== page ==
Instructor to Champion RoboRAVE in Alburquerque (Spain)

Nov. 20, 2013 -- Fabian Lopez won’t be eating turkey and watching football with his family this Thanksgiving. Instead, he’ll be in Alburquerque, Spain, trying to interest the local schools and students in participating in his favorite project -- RoboRAVE International.
July 16, 2015
CNM instructor and RoboRAVE co-founder Fabian Lopez talks robo-strategy with a student.

“We want our sister city in Spain to be part of our annual competition that attracts more than 1,600 students to Albuquerque, N.M., to see who has built the best robot,” said Lopez, a 31-year CNM veteran who teaches classes in robotics, micro-machines, electronics and math.

And yes, there’s an “r” after the first “u” in Alburquerque, Spain.

RoboRAVE2.jpegThis won’t be the first time Lopez has traveled to Europe to entice school officials and students to join the contest. In September 2012, he and other RoboRAVE representatives, along with students from East Mountain High School, went to the Czech Republic and attracted interest. As a result, teams from the Central European country came to Albuquerque to compete in the 2013 RoboRAVE International. The Czech Republic held their version of RoboRAVE, RoboRAVE Czech Republic, earlier this year.

Lopez will be venturing to Alburquerque, Spain, with Russ Fisher-Ives, president of the nonprofit organization that runs RoboRAVE and the event co-founder, and Pam Feather, a Hewlett Packard engineer, to meet with students and teachers to explore the possibility of creating a new annual RoboRave competition there. If they start a RoboRAVE Spain, students from that country can compete in RoboRAVE International.

Lopez, Fisher-Ives and Feather will be taking robots with them to use in a week-long series of robot construction and programming workshops for Spanish teachers and students.

“If we are successful, Alburquerque, Spain, may be able to boast a flagship robotics conference that could draw in many visitors annually, generating revenue for the local economy,” Lopez said.

Alburquerque, Spain, is a town of about 5,500 people, located near the border with Portugal. It has been hit hard by European austerity measures and currently has a 30 percent unemployment rate.

The competition used to be mostly for young New Mexicans, but in 2008 it went international when teams of foreign students joined the contest. The 2014 RoboRAVE International competition, scheduled for May 1-3 at the Albuquerque Convention Center, is expected to draw students with their hand-built robots from 25 New Mexico counties and from the countries of Colombia, China, the Czech Republic, Mexico and Spain. Teams from Argentina, Bangladesh, Canada, France, Japan and Slovakia have also indicated an intention to compete.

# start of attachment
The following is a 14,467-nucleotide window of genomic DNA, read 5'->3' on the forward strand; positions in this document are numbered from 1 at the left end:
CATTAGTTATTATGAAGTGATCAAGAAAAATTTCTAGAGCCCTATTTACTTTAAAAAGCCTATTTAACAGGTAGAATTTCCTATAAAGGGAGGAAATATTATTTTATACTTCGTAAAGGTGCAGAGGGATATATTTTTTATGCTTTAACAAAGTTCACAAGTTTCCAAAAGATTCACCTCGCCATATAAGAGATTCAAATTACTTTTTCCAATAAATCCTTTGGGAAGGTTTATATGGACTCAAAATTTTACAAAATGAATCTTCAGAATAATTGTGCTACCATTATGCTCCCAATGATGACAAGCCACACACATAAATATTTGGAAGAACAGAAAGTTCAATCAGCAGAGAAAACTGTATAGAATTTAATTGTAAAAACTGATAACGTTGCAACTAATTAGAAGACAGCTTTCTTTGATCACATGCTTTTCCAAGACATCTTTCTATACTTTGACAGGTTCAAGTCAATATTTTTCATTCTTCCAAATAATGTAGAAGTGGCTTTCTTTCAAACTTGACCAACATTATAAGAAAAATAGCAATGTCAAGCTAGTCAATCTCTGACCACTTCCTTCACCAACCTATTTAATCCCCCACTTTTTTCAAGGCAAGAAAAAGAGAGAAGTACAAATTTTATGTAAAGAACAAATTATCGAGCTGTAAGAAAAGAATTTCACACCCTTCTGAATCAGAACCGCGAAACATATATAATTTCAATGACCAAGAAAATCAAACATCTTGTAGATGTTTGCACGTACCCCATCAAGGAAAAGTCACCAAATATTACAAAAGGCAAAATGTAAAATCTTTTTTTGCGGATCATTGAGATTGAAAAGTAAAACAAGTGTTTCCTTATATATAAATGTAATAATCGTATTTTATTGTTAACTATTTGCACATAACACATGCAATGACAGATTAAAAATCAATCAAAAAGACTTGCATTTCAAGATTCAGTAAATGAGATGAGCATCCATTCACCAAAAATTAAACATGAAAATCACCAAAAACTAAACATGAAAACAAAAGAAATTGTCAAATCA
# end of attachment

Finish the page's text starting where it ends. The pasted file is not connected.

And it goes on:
Lopez co-founded RoboRAVE (for robots and Robots Are Very Educational) in 2001 with Fisher-Ives, a retired Rio Rancho science teacher, and Chris Brady, a Rio Rancho technology teacher. The trio had helped a Rio Rancho robotics team in another competition. The kits to build the robots for that competition were expensive – about $6,000 each. They wanted to run an affordable robotics competition that allowed students from average-income homes to participate.

The first year it was held, RoboRAVE took place in the Eagle Ridge Middle School gym in Rio Rancho, drawing 25 high school students and three teachers. The competition steadily grew, expanding to a high school gym and later to the Albuquerque Convention Center.

Students come to the competition in teams of two to four members with their robots finished and ready to roll – a lot like the Boy Scout’s Pinewood Derby. The students compete in four categories, including elementary school, middle school, high school and beyond high school. Since 2002, Inquiry Facilitators, the nonprofit which runs the competition, has provided nearly 200 robotics workshops for students and teachers to help them with robot design and programming. The workshops have been conducted throughout New Mexico.

The robots compete in several areas. In one, robots carrying ping pong balls have to follow a black line using sensors, detect the presence of a tower, deposit the balls into the tower and return to the starting point – all in three minutes. In another, robots wield wooden sticks as they follow a black line using sensors to find their way. When they encounter the other robot, they engage in a jousting contest to knock each other over.

“In building the robots and competing against other teams, they learn a lot about science, technology, engineering and mathematics. And they have fun doing it.” Lopez said. “It does my heart good to see the kids get so excited.”